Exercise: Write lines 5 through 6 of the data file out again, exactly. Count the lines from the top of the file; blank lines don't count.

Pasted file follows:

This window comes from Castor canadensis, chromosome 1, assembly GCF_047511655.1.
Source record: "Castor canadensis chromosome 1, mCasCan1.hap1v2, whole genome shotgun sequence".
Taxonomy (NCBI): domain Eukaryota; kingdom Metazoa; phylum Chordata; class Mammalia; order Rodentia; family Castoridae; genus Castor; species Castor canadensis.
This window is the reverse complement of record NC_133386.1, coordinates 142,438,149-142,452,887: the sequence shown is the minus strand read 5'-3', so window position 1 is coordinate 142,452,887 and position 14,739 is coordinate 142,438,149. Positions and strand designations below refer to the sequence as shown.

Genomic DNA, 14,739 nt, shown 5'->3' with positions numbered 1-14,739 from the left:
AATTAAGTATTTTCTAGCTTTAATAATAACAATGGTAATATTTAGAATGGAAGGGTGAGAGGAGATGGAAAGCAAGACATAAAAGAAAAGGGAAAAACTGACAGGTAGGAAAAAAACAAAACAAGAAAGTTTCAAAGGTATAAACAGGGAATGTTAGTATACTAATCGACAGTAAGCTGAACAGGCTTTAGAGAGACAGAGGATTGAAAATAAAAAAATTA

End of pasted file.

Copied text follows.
Genomic DNA, 14,739 nt, shown 5'->3' with positions numbered 1-14,739 from the left:
AATTAAGTATTTTCTAGCTTTAATAATAACAATGGTAATATTTAGAATGGAAGGGTGAGAGGAGATGGAAAGCAAGACATAAAAGAAAAGGGAAAAACTGACAGGTAGGAAAAAAACAAAACAAGAAAGTTTCAAAGGTATAAACAGGGAATGTTAGTATACTAATCGACAGTAAGCTGAACAGGCTTTAGAGAGACAGAGGATTGAAAATAAAAAAATTA